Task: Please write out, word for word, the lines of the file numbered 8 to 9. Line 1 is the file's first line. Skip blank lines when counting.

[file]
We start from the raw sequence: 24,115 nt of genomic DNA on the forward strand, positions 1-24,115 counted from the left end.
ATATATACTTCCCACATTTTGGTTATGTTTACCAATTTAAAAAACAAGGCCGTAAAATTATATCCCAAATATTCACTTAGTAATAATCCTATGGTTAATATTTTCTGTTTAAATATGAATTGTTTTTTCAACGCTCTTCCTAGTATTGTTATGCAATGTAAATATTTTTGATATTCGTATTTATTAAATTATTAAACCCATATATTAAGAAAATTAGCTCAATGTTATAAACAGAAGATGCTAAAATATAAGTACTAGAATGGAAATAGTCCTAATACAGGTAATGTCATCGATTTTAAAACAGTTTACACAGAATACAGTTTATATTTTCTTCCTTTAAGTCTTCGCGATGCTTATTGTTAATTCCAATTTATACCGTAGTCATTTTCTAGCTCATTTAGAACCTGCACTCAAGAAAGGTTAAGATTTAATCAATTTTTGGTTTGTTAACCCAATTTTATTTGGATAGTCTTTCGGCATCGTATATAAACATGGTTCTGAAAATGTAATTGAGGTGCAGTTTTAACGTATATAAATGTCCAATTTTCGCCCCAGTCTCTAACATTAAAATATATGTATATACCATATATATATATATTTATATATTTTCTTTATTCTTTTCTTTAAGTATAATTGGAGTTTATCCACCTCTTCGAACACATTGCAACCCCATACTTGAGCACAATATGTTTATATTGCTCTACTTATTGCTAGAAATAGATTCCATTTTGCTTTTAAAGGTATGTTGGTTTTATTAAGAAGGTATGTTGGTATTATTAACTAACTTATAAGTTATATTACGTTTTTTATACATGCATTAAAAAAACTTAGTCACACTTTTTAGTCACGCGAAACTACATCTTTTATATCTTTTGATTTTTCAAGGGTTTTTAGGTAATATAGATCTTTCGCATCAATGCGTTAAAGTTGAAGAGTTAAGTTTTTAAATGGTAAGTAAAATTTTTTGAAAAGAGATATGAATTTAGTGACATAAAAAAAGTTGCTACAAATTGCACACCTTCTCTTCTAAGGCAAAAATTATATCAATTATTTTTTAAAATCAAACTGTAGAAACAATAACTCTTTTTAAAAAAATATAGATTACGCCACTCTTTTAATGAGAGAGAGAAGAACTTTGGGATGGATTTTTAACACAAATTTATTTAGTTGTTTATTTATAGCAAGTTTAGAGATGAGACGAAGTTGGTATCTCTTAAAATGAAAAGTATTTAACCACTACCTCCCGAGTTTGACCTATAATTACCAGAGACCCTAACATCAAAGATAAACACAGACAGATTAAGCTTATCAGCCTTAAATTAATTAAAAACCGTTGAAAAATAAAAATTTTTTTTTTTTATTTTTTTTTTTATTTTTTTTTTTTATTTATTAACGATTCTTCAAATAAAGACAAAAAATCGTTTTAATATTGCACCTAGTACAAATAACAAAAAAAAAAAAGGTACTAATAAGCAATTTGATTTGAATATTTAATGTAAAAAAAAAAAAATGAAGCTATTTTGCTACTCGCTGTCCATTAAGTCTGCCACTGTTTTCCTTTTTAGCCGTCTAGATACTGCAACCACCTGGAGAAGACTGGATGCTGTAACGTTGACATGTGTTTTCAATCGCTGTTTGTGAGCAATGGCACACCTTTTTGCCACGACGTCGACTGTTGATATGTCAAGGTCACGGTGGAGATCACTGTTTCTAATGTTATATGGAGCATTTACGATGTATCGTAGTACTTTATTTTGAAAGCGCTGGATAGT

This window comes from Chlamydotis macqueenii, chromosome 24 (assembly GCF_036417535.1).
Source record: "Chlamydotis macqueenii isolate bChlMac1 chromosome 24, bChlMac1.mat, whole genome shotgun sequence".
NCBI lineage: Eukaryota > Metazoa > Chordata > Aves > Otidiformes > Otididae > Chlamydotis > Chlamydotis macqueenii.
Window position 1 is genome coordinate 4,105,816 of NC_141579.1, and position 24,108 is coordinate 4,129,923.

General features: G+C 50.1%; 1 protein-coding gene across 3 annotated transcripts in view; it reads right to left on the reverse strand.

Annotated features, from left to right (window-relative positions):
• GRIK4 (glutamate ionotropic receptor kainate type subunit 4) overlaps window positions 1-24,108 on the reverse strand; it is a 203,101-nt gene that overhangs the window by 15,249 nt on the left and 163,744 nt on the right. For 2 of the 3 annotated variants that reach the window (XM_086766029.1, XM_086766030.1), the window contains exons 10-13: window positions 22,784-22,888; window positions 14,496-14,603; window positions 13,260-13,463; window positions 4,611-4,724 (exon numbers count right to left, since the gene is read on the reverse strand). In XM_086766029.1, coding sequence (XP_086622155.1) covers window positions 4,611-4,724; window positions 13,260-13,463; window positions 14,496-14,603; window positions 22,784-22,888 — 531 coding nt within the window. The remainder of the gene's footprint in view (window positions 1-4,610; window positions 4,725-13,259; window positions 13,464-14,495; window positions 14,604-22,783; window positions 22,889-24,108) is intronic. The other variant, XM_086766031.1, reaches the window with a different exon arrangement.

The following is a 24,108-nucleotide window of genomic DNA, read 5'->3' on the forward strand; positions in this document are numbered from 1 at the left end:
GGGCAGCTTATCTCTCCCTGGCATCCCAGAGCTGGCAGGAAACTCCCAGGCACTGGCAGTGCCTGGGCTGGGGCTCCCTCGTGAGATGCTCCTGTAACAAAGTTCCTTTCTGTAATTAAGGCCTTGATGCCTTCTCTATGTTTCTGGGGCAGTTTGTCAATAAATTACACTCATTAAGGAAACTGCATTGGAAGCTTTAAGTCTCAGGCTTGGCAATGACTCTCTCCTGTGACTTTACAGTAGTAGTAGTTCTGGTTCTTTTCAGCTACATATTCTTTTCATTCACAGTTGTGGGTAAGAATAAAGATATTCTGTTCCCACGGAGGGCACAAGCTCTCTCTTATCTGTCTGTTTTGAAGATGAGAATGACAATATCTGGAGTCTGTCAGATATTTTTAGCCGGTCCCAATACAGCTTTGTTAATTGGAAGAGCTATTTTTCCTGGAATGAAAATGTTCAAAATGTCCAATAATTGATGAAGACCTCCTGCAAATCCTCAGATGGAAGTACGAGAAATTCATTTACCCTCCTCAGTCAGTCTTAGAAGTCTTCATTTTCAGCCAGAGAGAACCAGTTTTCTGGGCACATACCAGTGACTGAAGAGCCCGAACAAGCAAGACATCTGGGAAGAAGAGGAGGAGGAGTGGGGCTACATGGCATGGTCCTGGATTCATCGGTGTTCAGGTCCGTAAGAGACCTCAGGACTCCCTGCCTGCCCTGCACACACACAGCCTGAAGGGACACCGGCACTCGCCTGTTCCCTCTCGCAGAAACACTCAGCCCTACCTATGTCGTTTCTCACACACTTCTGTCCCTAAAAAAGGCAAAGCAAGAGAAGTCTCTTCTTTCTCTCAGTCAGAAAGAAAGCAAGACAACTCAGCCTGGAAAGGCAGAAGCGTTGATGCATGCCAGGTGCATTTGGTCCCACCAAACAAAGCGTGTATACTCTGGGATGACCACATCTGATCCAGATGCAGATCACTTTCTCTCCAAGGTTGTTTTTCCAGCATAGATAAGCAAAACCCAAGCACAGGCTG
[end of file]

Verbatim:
Annotated features, from left to right (window-relative positions):
• GRIK4 (glutamate ionotropic receptor kainate type subunit 4) overlaps window positions 1-24,108 on the reverse strand; it is a 203,101-nt gene that overhangs the window by 15,249 nt on the left and 163,744 nt on the right. For 2 of the 3 annotated variants that reach the window (XM_086766029.1, XM_086766030.1), the window contains exons 10-13: window positions 22,784-22,888; window positions 14,496-14,603; window positions 13,260-13,463; window positions 4,611-4,724 (exon numbers count right to left, since the gene is read on the reverse strand). In XM_086766029.1, coding sequence (XP_086622155.1) covers window positions 4,611-4,724; window positions 13,260-13,463; window positions 14,496-14,603; window positions 22,784-22,888 — 531 coding nt within the window. The remainder of the gene's footprint in view (window positions 1-4,610; window positions 4,725-13,259; window positions 13,464-14,495; window positions 14,604-22,783; window positions 22,889-24,108) is intronic. The other variant, XM_086766031.1, reaches the window with a different exon arrangement.